It’s not what you’d expect
When people ask me why I became a naturopathic doctor, I usually give some sort of response like “I was always interested in preventative health and wellness” or “I got sick, and a naturopath turned my life around”. Both answers are true but the real reason I became a naturopathic doctor is because of shame. Yup – profound, toxic, illness-making shame.
When Stacey asked me to contribute to her blog, I was honoured but unwilling to get too vulnerable. Even thinking about writing this gives me a giant lump in my throat. I’m shy about my writing and don’t love sharing personal stuff. But I talk to so many patients everyday who are walking around with deep shame. They think they are alone. And in my experience, both as a practitioner and a patient, shame is the biggest barrier to health.
My shame came after a divorce. The big D-word. Even writing this today, 14 years later, makes me tear up. It was a short marriage but a long relationship. When it ended the shame was unbearable. I felt shame because I hurt someone I loved, shame that I was depressed and isolated, shame because I grew up religious and thought it was a sin, shame because our friends were hurt, shame because I thought I embarrassed my family.
Certain conditions must come together for someone to feel shame. Notably, the person must be aware of having transgressed a norm. They must also view the norm as desirable and binding because only then can the transgression make one feel truly uncomfortable. For me divorce was the ultimate scarlet letter.
My shame was so profound that I couldn’t answer calls from my parents. I didn’t go to friends’ weddings, birthdays, and celebrations. I would never consider speaking to a professional. I stopped talking to the very people who were ready and willing to be there for me. Hiding often accompanies behaviours that are themselves a trigger for further shame and I experienced this in spades.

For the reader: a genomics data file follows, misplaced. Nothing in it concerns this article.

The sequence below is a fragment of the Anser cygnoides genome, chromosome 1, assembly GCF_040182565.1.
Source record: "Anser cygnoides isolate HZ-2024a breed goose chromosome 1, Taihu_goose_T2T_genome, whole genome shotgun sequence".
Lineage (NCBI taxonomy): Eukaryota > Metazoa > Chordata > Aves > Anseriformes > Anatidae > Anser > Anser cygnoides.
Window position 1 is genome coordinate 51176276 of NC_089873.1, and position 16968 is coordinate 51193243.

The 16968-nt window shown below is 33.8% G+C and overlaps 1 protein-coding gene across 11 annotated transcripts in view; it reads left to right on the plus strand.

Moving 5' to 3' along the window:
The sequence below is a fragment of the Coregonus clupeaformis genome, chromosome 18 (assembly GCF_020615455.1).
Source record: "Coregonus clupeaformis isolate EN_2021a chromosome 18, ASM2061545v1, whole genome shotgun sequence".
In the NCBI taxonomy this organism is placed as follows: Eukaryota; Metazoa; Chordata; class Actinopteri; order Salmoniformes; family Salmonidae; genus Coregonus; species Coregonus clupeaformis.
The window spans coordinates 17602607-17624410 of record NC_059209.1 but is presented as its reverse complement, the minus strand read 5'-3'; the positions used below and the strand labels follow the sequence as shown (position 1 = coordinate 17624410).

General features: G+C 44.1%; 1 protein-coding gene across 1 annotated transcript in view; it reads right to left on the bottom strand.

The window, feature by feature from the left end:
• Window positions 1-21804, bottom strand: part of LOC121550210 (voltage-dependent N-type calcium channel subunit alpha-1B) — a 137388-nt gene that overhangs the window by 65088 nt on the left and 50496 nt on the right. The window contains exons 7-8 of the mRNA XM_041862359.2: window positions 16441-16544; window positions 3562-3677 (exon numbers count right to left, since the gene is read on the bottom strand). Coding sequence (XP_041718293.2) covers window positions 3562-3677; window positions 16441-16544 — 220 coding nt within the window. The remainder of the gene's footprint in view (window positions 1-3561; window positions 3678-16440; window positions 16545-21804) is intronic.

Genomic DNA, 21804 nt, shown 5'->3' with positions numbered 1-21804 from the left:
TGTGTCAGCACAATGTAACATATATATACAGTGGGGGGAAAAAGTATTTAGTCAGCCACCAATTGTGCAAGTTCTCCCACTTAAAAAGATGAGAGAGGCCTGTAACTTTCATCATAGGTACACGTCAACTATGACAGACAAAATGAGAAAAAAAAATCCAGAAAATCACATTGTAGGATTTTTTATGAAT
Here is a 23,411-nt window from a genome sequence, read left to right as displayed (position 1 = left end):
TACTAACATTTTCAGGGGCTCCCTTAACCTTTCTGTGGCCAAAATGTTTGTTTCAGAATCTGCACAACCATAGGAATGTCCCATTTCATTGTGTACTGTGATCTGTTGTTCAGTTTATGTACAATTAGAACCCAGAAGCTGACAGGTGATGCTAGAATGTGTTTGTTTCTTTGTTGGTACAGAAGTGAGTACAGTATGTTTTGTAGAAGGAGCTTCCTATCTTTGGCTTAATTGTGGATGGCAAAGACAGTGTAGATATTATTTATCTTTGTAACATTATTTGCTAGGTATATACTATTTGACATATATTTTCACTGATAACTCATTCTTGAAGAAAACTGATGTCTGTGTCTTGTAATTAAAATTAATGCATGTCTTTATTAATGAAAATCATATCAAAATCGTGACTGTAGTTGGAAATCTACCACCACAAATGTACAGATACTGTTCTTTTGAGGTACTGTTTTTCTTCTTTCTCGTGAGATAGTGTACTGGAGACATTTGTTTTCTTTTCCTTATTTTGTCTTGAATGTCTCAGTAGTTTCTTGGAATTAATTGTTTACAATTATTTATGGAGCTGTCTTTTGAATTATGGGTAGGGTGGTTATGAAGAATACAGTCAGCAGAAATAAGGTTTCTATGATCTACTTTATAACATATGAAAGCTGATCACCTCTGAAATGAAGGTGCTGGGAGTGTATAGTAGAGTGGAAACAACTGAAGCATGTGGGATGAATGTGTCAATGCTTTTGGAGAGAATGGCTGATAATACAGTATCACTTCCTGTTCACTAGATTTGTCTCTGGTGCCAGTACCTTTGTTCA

The months after my separation I lost 20 pounds, and I looked like a human lollypop: giant head, skinny body. I remember size 0 pants falling off my little hips and not recognizing my face when I looked in the mirror. I literally made myself sick in every sense of the word and my friends were growing concerned. On the other hand, my GP told me I looked great. He never even considered there was anything wrong and I was happy to not tell him. But my bloodwork told another story and suddenly I was exposed. The big D-word was replaced with the big C-word. I finally reached out to my friends and family, and this is what happened:
-My dad told me I was brave
-My best friend told be she’d love me even if I killed someone (although not condone it)
-One of my mom’s friends whispered to me ‘I wish I had the guts to leave my husband’
This is when my healing began. It began when the shame was lifted. I see this in countless people who are carrying around shame about a divorce, or their weight, or parenting, or not conceiving, or eating chips for dinner, or drinking, or drug use, or making a mistake. How is anyone supposed to ‘just eat more vegetables’ or ‘just go to bed earlier’ when they are filled with painfully toxic shame. They’re making choices that prioritizes quieting emotional pain over physical pain because that’s the scarier beast.
This is what set me on the path to becoming a naturopathic doctor. I dreamt of helping patients let go of shame so they could experience health and wellness to the core. Sometimes people are surprised I ask questions about their mental health, their biggest stressors and occasionally their biggest shame. I will continue to ask because there’s no health plan out there that can work when you’re living in emotional pain.
I have always wanted to be a naturopathic doctor even before I knew this career existed. As a kid, I loved learning about the power of healing. I talked at length with family and friends about vitamins and minerals and, because I grew up with social worker parents, I was also passionate about mental health.
Like so many others, I ignored my heart and followed another career path. But I was miserable and lost. I worked as a flight attendant for a few years and, while traveling the world, decided to be a doctor.
Unfortunately, my personal life took an unexpected turn: I got sick, divorced, and depressed. All three, while connected, were also a painful eye-opening gift. I needed to prioritize my health and decided that I had no choice but to go back to school and become a naturopathic doctor.
It was not easy. I worked full time while in medical school and had a baby in my third year just to keep things interesting. But it was who I was meant to be and I never looked back. That’s why I’m so passionate about helping others become who they are meant to be. As E.E. Cummings stated, “It takes courage to grow up and become who you really are”.
Dr. Jen is a licensed naturopathic doctor. The content of her videos are intended for informational and educational purposes only and are not intended to substituted for professional medical advice, diagnosis or treatment.
Please consult your physician or qualified naturopathic doctor for medical advice.